Lee University, College Hill relationship explored

Posted 1/26/20

A panel discussion on the relationship of Lee University and the College Hill Community evolved into an opportunity to delve into how to bridge the racial divide.

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Lee University, College Hill relationship explored


A panel discussion on the relationship of Lee University and the College Hill Community evolved into an opportunity to delve into how to bridge the racial divide.

Held Thursday night in Lee University’s Johnson Lecture Hall, “Bridging our Parallel Lives: Lee University and College Hill Community” drew an audience of students and community members.

Dr. Arlie Tagayuna, associate professor of sociology and hosted,  said it is important to focus on issues like this, especially during the week of the Martin Luther King Jr. observance.

Tagayuna introduced the panelists for the discussion: Dr. Carolyn Dirksen, a professor of English at Lee; Antoinette "Toni" Miles, the founder and CEO of Transforming Greatness, which helps with personal and professional advancement “to empower people and organizations to discover, develop and dominate in God’s original design”; Olympia Pierce, a Christian Leadership graduate of Lee; and Jake Strum, director of strategy and development at City Fields, a local organization with the goal and mission to transition the Blythe-Oldfield Neighborhood into a sustainable community.

Tagayuna said a few years ago he and a group of students did a survey of the College Hill neighborhood and learned of the growing challenges of College Hill. He noted it is "a repository of so many talents," but few Lee students know about the community.

He said, historically, College Hill grew from systemic migration of African-Americans into the neighborhood. College Hill School was the only black high school in Bradley County and one of only three elementary schools in the county from the late 1800s to the 1960s, before segregation ended. The College Hill School burned and closed in 1966.

Pierce said College Hill started in the 1800s. In the 1930s, it was the only local school with teachers who had earned college degrees. In 2005, the Tennessee Historical Commission placed a marker "making it a historical landmark for the state of Tennessee," she said.

The College Hill High School Association was also founded that year "to make sure the history of College Hill is preserved and carried on," she said, mentioning notable College Hill graduates, including Cleveland Vice Mayor Avery Johnson, Dr. Jane Smith Redmond, former U.S. Air Force Maj. Dennis Green, Dr. Harry Johnson and Harvey Tillery. She added there are many College Hill graduates who have held prominent posts all over the world.

The College Hill Recreation Center was built in 1991.

"College Hill and the City of Cleveland has a rich history here," Pierce said. She added there is much to learn about College Hill and its people.

Tagayuna said College Hill faced a lot of social challenges and there have been sparse connections between Lee University and the College Hill neighborhood.

He said Dirksen was among the first to make that bridge.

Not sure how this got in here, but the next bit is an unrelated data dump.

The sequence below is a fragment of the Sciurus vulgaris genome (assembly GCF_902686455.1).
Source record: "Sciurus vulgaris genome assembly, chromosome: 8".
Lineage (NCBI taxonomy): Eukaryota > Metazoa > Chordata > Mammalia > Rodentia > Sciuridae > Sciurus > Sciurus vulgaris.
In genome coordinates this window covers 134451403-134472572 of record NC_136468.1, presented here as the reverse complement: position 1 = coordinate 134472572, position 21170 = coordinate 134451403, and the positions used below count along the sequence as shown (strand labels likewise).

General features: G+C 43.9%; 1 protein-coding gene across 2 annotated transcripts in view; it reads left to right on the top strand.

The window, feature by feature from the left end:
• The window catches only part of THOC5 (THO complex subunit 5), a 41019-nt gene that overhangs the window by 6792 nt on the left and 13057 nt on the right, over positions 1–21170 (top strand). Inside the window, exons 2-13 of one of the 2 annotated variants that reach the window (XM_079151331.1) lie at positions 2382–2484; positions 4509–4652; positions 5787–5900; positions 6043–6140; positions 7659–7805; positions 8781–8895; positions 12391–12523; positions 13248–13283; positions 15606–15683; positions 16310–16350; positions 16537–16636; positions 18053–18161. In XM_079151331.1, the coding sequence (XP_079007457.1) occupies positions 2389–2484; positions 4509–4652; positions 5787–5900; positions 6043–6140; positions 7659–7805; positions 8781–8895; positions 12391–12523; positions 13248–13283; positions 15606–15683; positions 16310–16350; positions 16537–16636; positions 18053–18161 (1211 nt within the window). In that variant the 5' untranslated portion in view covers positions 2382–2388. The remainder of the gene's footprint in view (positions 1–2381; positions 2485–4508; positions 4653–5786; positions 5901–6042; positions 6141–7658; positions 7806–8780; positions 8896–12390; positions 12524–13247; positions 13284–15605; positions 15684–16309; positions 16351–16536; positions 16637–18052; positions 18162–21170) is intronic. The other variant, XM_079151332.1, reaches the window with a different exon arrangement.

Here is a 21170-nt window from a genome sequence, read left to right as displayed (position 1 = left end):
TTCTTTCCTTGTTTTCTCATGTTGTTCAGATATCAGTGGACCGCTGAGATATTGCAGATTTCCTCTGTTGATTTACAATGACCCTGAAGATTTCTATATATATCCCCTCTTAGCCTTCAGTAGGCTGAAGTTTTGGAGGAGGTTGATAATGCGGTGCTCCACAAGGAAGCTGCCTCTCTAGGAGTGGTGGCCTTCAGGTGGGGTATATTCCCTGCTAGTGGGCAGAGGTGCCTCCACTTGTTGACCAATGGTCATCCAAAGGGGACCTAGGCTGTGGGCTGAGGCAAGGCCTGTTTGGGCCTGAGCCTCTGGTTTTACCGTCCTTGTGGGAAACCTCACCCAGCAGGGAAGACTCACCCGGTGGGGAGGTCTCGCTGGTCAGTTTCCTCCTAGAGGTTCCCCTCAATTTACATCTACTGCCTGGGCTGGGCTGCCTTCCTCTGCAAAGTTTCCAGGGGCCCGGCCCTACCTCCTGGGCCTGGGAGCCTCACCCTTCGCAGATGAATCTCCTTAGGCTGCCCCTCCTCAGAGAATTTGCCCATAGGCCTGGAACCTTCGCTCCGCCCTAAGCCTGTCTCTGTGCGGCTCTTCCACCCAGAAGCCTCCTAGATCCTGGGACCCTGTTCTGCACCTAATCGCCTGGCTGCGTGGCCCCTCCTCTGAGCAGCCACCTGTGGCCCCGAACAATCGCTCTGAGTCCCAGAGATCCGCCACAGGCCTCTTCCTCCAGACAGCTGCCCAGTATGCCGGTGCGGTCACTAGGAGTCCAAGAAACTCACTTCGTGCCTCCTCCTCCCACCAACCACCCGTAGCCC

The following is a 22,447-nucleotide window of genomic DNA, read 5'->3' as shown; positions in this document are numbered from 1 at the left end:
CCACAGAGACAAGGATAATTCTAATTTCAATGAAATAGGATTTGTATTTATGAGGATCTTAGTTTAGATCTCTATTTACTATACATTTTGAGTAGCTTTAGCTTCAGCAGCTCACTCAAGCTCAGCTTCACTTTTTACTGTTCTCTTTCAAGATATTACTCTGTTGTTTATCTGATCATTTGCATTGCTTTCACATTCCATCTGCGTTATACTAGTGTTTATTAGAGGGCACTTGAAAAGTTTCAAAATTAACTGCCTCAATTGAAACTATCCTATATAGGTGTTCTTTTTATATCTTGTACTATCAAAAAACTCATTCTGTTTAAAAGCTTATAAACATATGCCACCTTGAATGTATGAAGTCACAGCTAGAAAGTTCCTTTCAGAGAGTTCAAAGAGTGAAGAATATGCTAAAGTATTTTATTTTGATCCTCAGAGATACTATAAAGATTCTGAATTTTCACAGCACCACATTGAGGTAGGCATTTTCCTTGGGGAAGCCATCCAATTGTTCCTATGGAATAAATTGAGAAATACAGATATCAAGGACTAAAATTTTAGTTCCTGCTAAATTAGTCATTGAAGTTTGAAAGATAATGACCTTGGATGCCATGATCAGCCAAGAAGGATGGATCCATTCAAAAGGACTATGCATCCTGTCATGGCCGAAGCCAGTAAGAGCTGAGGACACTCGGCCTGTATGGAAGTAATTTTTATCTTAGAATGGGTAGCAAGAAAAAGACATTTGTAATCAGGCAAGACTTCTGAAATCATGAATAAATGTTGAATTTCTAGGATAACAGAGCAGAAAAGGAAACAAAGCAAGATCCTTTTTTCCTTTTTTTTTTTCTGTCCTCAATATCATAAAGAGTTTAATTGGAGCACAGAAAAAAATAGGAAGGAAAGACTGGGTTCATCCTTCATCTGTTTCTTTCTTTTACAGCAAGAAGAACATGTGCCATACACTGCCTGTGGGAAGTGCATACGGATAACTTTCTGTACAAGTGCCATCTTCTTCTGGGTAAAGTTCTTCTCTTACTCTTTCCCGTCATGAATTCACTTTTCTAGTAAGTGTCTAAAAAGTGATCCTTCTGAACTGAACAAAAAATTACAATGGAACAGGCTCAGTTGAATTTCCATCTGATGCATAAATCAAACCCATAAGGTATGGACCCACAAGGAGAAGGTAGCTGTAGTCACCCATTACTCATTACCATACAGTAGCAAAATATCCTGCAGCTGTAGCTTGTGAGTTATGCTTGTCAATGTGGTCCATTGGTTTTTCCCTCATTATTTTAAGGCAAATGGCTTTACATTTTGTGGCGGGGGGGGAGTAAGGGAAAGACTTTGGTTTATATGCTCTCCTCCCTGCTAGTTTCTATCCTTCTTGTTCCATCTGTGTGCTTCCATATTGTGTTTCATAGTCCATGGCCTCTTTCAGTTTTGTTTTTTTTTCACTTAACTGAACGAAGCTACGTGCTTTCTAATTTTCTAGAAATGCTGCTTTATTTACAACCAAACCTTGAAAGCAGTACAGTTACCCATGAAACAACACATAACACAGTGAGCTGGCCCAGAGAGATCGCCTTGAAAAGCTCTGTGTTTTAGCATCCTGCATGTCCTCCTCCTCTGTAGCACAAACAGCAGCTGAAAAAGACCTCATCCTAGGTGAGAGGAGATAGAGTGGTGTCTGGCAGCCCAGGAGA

Dirksen said she came to Cleveland 1968 and began getting involved in College Hill through a local pastor, with whom she helped distribute food and items like clothing every Saturday. She said she loved helping with his work in the community.

However, her perspective on him and that work changed after a College Hill mother asked her to help arrange making sure her children got to church, because the mother couldn’t for a while.

Dirksen asked the pastor to direct the bus that picked up children for church to add the College Hill street to the route. However, he said he couldn’t take black children to his church.

“He said, ‘It’s not me. It’s my congregation — they would never accept bringing black children to the church,’” Dirksen said, adding she was devastated by his comments, but didn’t know how to reply.

Dirksen spoke to her husband, Murl, and they decided to begin offering Sunday school to the children of College Hill. They bought a van and rented a building, later moving to a house on Wildwood Avenue and starting an after-school group. As the program grew, Lee students began to help and the group was integrated during a time in the 1970s in Cleveland where not much else was integrated, she said. The program lasted 10 years.

“We made it our goal to get them (the black and white youngsters in the group) to get along,” Dirksen said, adding “we learned then that prejudice is learned (behavior).”

‘Be the Bridge’

All four panelists participated together in a “Be the Bridge” discussion group based on Latasha Morrison’s book title “Be the Bridge: Pursuing God’s Heart for Racial Reconciliation.” Their group, Be the Bridge Southeast Tennessee Region group, discussed a variety of topics.

“You will learn what you are is an accumulation of your surroundings,” Pierce said. She said through this process she has learned to ask herself hard questions and to challenge her thinking and assumptions.

Locally, the "Be the Bridge" curriculum has brought people together to learn how to bring the community together.

Miles said about 1 ½ years ago she and Strum went to a United Way presentation and learned about a book by author Leroy Barber. They decided then to work "to bridge all the people in this country."